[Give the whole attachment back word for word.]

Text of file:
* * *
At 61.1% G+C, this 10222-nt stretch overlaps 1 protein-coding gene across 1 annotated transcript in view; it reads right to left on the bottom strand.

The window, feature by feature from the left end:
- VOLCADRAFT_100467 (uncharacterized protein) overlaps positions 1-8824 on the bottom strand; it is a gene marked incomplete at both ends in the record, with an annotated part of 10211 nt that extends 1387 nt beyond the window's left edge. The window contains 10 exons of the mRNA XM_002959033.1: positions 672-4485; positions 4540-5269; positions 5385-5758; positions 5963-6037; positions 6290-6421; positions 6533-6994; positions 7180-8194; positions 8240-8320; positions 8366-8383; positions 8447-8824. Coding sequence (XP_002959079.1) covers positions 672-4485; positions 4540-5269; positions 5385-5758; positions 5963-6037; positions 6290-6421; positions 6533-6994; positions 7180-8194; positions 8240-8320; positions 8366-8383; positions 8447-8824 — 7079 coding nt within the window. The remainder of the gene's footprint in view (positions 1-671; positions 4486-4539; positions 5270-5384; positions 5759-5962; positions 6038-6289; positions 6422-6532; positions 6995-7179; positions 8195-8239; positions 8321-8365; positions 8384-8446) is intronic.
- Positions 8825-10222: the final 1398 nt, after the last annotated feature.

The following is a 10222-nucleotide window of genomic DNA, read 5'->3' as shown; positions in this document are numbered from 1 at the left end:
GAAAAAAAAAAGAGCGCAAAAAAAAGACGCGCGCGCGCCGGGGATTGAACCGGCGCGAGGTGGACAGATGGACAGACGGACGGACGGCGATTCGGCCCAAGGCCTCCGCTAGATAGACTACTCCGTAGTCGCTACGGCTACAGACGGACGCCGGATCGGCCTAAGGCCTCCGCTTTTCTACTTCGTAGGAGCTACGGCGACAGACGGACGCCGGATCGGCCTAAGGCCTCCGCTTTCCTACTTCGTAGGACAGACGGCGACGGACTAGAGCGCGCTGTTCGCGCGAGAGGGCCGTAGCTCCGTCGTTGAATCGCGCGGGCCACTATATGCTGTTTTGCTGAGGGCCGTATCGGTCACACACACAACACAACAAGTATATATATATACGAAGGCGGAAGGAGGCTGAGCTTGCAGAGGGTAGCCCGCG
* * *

At 61.1% G+C, this 10222-nt stretch overlaps 1 protein-coding gene across 1 annotated transcript in view; it reads right to left on the bottom strand.

The window, feature by feature from the left end:
- VOLCADRAFT_100467 (uncharacterized protein) overlaps positions 1-8824 on the bottom strand; it is a gene marked incomplete at both ends in the record, with an annotated part of 10211 nt that extends 1387 nt beyond the window's left edge. The window contains 10 exons of the mRNA XM_002959033.1: positions 672-4485; positions 4540-5269; positions 5385-5758; positions 5963-6037; positions 6290-6421; positions 6533-6994; positions 7180-8194; positions 8240-8320; positions 8366-8383; positions 8447-8824. Coding sequence (XP_002959079.1) covers positions 672-4485; positions 4540-5269; positions 5385-5758; positions 5963-6037; positions 6290-6421; positions 6533-6994; positions 7180-8194; positions 8240-8320; positions 8366-8383; positions 8447-8824 — 7079 coding nt within the window. The remainder of the gene's footprint in view (positions 1-671; positions 4486-4539; positions 5270-5384; positions 5759-5962; positions 6038-6289; positions 6422-6532; positions 6995-7179; positions 8195-8239; positions 8321-8365; positions 8384-8446) is intronic.
- Positions 8825-10222: the final 1398 nt, after the last annotated feature.

The following is a 10222-nucleotide window of genomic DNA, read 5'->3' as shown; positions in this document are numbered from 1 at the left end:
GAAAAAAAAAAGAGCGCAAAAAAAAGACGCGCGCGCGCCGGGGATTGAACCGGCGCGAGGTGGACAGATGGACAGACGGACGGACGGCGATTCGGCCCAAGGCCTCCGCTAGATAGACTACTCCGTAGTCGCTACGGCTACAGACGGACGCCGGATCGGCCTAAGGCCTCCGCTTTTCTACTTCGTAGGAGCTACGGCGACAGACGGACGCCGGATCGGCCTAAGGCCTCCGCTTTCCTACTTCGTAGGACAGACGGCGACGGACTAGAGCGCGCTGTTCGCGCGAGAGGGCCGTAGCTCCGTCGTTGAATCGCGCGGGCCACTATATGCTGTTTTGCTGAGGGCCGTATCGGTCACACACACAACACAACAAGTATATATATATACGAAGGCGGAAGGAGGCTGAGCTTGCAGAGGGTAGCCCGCG